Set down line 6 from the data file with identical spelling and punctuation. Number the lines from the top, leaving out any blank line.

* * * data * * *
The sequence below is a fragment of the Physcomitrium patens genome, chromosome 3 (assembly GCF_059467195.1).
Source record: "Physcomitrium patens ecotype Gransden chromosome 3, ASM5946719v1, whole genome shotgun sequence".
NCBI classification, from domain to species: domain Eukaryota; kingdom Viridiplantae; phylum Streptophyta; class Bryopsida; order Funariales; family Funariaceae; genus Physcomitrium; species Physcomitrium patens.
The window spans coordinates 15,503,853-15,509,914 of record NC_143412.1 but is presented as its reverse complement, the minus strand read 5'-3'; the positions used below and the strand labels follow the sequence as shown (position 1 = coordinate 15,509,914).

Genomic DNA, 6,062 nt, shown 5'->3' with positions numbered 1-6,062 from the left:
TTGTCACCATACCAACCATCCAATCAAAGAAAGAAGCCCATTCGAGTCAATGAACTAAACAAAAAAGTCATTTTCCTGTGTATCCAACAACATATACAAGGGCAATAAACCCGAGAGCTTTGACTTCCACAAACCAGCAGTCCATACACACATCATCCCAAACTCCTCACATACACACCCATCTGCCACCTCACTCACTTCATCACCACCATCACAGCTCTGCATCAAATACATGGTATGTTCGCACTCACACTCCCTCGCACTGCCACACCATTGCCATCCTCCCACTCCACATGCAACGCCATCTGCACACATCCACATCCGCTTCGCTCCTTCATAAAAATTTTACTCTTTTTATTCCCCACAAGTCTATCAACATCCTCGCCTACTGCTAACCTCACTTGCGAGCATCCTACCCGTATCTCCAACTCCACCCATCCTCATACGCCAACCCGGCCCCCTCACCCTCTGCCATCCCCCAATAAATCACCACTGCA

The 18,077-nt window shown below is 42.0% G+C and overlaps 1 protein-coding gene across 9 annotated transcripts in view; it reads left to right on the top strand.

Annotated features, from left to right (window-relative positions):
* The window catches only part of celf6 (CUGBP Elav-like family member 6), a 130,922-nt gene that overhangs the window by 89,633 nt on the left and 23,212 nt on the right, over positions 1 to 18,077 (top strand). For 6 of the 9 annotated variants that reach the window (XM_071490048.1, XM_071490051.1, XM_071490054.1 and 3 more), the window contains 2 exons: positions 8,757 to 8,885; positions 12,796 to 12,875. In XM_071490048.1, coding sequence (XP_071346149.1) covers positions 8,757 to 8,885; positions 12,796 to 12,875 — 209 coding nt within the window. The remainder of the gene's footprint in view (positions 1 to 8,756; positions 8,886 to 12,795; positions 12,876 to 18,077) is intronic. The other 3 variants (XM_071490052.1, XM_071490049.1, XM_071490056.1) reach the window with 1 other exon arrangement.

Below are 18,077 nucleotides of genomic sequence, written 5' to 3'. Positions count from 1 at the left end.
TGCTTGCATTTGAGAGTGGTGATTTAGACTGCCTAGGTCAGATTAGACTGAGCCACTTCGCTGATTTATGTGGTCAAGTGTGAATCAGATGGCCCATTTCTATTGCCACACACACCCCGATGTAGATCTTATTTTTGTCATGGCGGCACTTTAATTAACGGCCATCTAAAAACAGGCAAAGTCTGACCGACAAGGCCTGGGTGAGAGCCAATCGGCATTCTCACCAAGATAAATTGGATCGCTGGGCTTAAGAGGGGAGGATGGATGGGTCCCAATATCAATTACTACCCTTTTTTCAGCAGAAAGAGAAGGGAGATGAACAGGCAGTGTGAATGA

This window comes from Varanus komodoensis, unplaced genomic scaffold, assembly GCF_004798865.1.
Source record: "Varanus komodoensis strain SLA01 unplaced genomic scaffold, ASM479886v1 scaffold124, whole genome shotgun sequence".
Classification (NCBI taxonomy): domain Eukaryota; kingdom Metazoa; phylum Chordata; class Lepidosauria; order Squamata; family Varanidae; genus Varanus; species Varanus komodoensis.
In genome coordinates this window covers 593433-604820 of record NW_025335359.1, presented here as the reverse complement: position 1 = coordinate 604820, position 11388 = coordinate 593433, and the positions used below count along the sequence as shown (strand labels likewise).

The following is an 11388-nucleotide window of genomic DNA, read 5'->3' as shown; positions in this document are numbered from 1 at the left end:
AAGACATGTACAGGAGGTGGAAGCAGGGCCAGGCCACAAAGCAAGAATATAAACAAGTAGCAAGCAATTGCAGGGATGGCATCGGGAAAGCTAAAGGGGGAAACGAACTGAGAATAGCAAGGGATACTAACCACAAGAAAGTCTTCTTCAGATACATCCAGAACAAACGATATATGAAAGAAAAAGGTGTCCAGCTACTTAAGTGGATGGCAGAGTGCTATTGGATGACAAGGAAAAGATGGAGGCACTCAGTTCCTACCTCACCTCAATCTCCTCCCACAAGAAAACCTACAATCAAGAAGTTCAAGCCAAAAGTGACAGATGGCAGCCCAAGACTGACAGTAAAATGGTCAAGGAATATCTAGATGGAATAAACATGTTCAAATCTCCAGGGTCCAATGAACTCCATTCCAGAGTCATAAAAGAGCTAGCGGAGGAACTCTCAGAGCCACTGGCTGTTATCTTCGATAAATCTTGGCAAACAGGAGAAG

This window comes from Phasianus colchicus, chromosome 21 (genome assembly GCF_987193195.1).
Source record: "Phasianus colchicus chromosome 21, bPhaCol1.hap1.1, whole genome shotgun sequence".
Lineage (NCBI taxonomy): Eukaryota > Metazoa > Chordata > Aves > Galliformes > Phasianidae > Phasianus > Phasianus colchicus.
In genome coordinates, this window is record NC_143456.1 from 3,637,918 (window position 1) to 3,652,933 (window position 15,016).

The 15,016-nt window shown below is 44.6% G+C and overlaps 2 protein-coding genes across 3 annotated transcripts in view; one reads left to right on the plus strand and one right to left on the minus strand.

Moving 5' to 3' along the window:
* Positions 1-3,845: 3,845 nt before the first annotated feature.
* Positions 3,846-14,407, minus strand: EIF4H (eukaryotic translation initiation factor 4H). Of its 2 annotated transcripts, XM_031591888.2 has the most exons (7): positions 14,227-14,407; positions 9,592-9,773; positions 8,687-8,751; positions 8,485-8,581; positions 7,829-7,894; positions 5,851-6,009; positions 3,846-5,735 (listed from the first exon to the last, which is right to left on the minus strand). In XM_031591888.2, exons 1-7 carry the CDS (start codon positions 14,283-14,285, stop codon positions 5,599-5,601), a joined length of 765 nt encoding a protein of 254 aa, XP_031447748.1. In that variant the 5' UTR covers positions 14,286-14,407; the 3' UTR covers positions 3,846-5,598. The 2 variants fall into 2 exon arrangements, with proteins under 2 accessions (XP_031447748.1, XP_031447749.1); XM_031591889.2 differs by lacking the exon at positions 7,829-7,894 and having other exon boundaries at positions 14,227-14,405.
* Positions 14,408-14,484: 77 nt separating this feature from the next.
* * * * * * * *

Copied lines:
TTGTCACCATACCAACCATCCAATCAAAGAAAGAAGCCCATTCGAGTCAATGAACTAAACAAAAAAGTCATTTTCCTGTGTATCCAACAACATATACAAGGGCAATAAACCCGAGAGCTTTGACTTCCACAAACCAGCAGTCCATACACACATCATCCCAAACTCCTCACATACACACCCATCTGCCACCTCACTCACTTCATCACCACCATCACAGCTCTGCATCAAATACATGGTATGTTCGCACTCACACTCCCTCGCACTGCCACACCATTGCCATCCTCCCACTCCACATGCAACGCCATCTGCACACATCCACATCCGCTTCGCTCCTTCATAAAAATTTTACTCTTTTTATTCCCCACAAGTCTATCAACATCCTCGCCTACTGCTAACCTCACTTGCGAGCATCCTACCCGTATCTCCAACTCCACCCATCCTCATACGCCAACCCGGCCCCCTCACCCTCTGCCATCCCCCAATAAATCACCACTGCA